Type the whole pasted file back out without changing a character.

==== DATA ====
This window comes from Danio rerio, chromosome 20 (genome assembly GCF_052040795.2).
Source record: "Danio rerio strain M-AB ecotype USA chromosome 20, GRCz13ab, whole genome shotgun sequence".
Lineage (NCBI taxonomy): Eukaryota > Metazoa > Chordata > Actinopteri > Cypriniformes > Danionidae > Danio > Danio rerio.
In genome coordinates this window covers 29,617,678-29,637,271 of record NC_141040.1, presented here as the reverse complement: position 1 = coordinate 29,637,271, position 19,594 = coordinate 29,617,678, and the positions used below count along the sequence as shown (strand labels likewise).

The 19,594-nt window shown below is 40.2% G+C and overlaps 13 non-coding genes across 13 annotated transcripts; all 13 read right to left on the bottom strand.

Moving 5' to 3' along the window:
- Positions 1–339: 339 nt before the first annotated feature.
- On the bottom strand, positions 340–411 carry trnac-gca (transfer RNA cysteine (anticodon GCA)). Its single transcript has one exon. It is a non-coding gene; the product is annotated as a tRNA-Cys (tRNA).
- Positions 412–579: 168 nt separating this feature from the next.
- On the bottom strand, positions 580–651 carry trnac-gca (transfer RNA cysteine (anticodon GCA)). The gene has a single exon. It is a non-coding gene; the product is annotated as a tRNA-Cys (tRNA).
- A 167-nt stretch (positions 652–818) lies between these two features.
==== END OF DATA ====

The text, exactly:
This window comes from Danio rerio, chromosome 20 (genome assembly GCF_052040795.2).
Source record: "Danio rerio strain M-AB ecotype USA chromosome 20, GRCz13ab, whole genome shotgun sequence".
Lineage (NCBI taxonomy): Eukaryota > Metazoa > Chordata > Actinopteri > Cypriniformes > Danionidae > Danio > Danio rerio.
In genome coordinates this window covers 29,617,678-29,637,271 of record NC_141040.1, presented here as the reverse complement: position 1 = coordinate 29,637,271, position 19,594 = coordinate 29,617,678, and the positions used below count along the sequence as shown (strand labels likewise).

The 19,594-nt window shown below is 40.2% G+C and overlaps 13 non-coding genes across 13 annotated transcripts; all 13 read right to left on the bottom strand.

Moving 5' to 3' along the window:
- Positions 1–339: 339 nt before the first annotated feature.
- On the bottom strand, positions 340–411 carry trnac-gca (transfer RNA cysteine (anticodon GCA)). Its single transcript has one exon. It is a non-coding gene; the product is annotated as a tRNA-Cys (tRNA).
- Positions 412–579: 168 nt separating this feature from the next.
- On the bottom strand, positions 580–651 carry trnac-gca (transfer RNA cysteine (anticodon GCA)). The gene has a single exon. It is a non-coding gene; the product is annotated as a tRNA-Cys (tRNA).
- A 167-nt stretch (positions 652–818) lies between these two features.